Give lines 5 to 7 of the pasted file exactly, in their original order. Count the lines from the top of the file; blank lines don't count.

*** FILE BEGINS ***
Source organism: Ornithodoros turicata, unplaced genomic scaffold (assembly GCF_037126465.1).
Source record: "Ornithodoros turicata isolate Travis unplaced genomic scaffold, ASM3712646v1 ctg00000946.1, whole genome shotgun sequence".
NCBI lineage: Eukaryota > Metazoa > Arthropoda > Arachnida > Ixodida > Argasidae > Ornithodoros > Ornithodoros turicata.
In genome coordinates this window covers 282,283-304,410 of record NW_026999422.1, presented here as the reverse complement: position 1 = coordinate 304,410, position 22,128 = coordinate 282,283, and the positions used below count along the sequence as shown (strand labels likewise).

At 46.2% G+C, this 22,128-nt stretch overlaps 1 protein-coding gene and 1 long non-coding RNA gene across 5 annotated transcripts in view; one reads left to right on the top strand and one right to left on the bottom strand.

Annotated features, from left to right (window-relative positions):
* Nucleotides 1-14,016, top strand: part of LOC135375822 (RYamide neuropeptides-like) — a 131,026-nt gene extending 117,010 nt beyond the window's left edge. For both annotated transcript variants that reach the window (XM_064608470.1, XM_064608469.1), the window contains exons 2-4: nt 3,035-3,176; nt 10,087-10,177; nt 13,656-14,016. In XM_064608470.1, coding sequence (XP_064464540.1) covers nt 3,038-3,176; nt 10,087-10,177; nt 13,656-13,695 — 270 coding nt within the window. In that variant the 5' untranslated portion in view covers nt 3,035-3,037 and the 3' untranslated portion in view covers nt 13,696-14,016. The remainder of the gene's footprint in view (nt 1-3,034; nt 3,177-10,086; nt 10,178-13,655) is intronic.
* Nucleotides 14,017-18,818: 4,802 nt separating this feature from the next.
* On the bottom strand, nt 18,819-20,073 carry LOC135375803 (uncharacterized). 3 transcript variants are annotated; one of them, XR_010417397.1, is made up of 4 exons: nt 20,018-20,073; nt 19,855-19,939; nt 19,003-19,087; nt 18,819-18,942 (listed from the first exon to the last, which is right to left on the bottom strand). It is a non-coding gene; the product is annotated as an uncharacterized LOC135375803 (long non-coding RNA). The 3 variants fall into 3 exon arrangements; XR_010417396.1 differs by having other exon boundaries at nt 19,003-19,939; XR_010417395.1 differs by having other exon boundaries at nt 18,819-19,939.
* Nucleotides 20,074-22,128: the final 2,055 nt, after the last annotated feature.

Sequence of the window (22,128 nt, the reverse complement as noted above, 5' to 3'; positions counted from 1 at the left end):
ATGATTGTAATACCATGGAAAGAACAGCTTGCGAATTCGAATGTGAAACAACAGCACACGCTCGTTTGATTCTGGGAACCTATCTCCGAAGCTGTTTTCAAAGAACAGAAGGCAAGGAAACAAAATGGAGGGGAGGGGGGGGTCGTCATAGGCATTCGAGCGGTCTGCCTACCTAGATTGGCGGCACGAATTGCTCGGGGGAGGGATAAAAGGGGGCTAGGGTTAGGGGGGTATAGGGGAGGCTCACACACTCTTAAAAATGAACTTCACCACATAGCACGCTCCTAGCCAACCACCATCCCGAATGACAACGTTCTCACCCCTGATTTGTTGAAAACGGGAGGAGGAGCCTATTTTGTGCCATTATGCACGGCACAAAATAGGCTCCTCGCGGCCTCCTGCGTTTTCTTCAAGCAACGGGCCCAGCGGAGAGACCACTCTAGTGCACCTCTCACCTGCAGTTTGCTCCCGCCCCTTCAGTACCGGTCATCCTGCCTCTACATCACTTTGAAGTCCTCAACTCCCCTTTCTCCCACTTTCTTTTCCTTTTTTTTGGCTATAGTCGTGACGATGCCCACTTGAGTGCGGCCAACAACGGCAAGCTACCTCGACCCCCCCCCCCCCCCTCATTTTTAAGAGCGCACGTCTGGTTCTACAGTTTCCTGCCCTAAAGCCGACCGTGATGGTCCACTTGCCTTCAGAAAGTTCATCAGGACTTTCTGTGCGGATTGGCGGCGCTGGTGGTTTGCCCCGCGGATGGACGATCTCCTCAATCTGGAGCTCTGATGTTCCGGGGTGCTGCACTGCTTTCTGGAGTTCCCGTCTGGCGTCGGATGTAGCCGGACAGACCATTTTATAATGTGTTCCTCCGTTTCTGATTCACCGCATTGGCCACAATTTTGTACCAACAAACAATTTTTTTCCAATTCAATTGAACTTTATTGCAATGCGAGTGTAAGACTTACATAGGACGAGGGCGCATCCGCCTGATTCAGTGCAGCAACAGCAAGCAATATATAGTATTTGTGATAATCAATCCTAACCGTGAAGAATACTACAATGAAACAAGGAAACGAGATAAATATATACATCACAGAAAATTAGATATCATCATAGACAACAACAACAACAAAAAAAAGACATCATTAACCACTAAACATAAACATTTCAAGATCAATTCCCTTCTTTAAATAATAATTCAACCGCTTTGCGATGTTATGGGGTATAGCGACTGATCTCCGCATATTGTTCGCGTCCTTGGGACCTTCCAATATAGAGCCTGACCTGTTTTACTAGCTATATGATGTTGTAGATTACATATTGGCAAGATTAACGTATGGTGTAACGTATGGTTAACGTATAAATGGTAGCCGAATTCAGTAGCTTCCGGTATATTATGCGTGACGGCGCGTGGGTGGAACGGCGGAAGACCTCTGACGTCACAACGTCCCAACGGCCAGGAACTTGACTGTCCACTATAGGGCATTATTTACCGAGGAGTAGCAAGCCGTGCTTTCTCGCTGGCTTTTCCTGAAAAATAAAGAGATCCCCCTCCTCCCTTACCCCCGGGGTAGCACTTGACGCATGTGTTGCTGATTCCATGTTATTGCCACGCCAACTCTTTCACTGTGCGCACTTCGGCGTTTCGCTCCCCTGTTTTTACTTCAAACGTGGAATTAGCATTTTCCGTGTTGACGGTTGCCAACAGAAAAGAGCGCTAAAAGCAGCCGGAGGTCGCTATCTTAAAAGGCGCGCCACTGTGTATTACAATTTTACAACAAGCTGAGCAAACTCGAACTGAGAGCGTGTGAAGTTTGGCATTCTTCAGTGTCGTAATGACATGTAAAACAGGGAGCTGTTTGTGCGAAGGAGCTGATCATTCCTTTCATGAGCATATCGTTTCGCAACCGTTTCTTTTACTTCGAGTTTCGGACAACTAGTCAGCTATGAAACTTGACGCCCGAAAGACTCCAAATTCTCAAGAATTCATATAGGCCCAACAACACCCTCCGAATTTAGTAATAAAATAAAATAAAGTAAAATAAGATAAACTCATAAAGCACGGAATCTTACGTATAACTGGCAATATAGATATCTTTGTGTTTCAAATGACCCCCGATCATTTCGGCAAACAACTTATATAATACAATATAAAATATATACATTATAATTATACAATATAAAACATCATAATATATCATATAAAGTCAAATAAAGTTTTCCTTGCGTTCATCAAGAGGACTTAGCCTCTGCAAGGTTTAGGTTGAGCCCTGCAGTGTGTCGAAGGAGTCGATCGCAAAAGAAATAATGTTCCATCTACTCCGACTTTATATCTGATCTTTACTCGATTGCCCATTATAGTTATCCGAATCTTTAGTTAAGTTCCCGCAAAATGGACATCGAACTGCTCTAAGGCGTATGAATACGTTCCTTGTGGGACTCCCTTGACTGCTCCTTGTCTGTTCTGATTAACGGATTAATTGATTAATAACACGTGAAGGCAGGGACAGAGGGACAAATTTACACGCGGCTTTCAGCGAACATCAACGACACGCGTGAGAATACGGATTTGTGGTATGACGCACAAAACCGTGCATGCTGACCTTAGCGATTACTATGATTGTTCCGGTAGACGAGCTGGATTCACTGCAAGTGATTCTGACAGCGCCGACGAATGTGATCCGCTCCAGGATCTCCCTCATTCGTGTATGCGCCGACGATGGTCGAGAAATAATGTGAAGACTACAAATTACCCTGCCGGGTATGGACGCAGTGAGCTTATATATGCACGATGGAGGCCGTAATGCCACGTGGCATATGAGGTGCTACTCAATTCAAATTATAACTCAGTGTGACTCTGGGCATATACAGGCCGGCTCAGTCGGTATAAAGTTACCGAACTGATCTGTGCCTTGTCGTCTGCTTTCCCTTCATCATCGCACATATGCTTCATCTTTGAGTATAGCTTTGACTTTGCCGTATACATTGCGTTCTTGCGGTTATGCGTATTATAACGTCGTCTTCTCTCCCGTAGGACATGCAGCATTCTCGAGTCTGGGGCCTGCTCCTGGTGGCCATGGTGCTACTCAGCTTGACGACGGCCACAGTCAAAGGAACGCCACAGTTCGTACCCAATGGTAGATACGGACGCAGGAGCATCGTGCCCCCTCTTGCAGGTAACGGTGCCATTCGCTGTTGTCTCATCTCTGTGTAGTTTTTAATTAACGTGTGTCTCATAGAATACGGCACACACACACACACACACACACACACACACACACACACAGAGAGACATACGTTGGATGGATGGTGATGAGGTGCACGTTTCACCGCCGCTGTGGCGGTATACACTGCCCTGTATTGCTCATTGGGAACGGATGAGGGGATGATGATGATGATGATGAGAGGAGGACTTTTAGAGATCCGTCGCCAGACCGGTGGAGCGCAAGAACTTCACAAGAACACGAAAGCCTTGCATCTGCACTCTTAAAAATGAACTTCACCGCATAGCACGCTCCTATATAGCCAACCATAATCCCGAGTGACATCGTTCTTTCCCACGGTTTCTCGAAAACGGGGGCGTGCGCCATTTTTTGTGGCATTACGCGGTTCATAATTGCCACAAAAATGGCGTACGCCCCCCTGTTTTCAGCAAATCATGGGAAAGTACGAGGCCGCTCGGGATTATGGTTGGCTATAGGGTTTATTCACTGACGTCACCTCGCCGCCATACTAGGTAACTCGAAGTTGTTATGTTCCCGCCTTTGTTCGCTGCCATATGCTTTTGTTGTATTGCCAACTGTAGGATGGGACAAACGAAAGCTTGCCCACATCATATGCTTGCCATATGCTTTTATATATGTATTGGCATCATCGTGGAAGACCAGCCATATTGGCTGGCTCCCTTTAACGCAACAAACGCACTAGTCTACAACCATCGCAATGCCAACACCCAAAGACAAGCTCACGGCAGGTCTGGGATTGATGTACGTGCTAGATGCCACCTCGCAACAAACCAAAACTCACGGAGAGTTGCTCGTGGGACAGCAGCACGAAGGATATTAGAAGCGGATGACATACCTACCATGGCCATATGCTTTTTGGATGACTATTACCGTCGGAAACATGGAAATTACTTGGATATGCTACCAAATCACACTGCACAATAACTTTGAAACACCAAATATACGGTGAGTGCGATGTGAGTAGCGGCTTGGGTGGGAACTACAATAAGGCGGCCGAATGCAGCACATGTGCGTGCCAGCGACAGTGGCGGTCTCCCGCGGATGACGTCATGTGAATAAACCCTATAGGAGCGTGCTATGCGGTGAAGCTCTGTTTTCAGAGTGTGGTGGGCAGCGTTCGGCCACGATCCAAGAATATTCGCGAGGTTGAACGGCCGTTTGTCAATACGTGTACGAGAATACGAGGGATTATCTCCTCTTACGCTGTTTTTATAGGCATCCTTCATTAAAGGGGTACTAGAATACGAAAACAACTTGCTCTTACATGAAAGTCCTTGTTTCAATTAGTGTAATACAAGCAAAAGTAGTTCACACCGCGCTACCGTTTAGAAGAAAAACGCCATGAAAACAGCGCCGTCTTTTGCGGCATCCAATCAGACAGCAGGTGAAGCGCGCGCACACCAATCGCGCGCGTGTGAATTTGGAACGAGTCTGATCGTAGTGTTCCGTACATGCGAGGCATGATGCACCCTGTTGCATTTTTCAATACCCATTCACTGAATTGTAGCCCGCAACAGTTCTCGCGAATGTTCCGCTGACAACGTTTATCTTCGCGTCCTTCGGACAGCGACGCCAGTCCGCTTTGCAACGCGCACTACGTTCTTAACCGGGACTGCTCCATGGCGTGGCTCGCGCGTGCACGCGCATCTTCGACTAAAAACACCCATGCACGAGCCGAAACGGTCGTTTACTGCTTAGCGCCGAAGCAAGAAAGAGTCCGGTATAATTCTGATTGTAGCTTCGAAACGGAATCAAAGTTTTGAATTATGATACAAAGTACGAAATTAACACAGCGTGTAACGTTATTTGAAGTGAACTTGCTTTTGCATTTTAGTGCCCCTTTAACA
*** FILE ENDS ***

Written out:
At 46.2% G+C, this 22,128-nt stretch overlaps 1 protein-coding gene and 1 long non-coding RNA gene across 5 annotated transcripts in view; one reads left to right on the top strand and one right to left on the bottom strand.

Annotated features, from left to right (window-relative positions):
* Nucleotides 1-14,016, top strand: part of LOC135375822 (RYamide neuropeptides-like) — a 131,026-nt gene extending 117,010 nt beyond the window's left edge. For both annotated transcript variants that reach the window (XM_064608470.1, XM_064608469.1), the window contains exons 2-4: nt 3,035-3,176; nt 10,087-10,177; nt 13,656-14,016. In XM_064608470.1, coding sequence (XP_064464540.1) covers nt 3,038-3,176; nt 10,087-10,177; nt 13,656-13,695 — 270 coding nt within the window. In that variant the 5' untranslated portion in view covers nt 3,035-3,037 and the 3' untranslated portion in view covers nt 13,696-14,016. The remainder of the gene's footprint in view (nt 1-3,034; nt 3,177-10,086; nt 10,178-13,655) is intronic.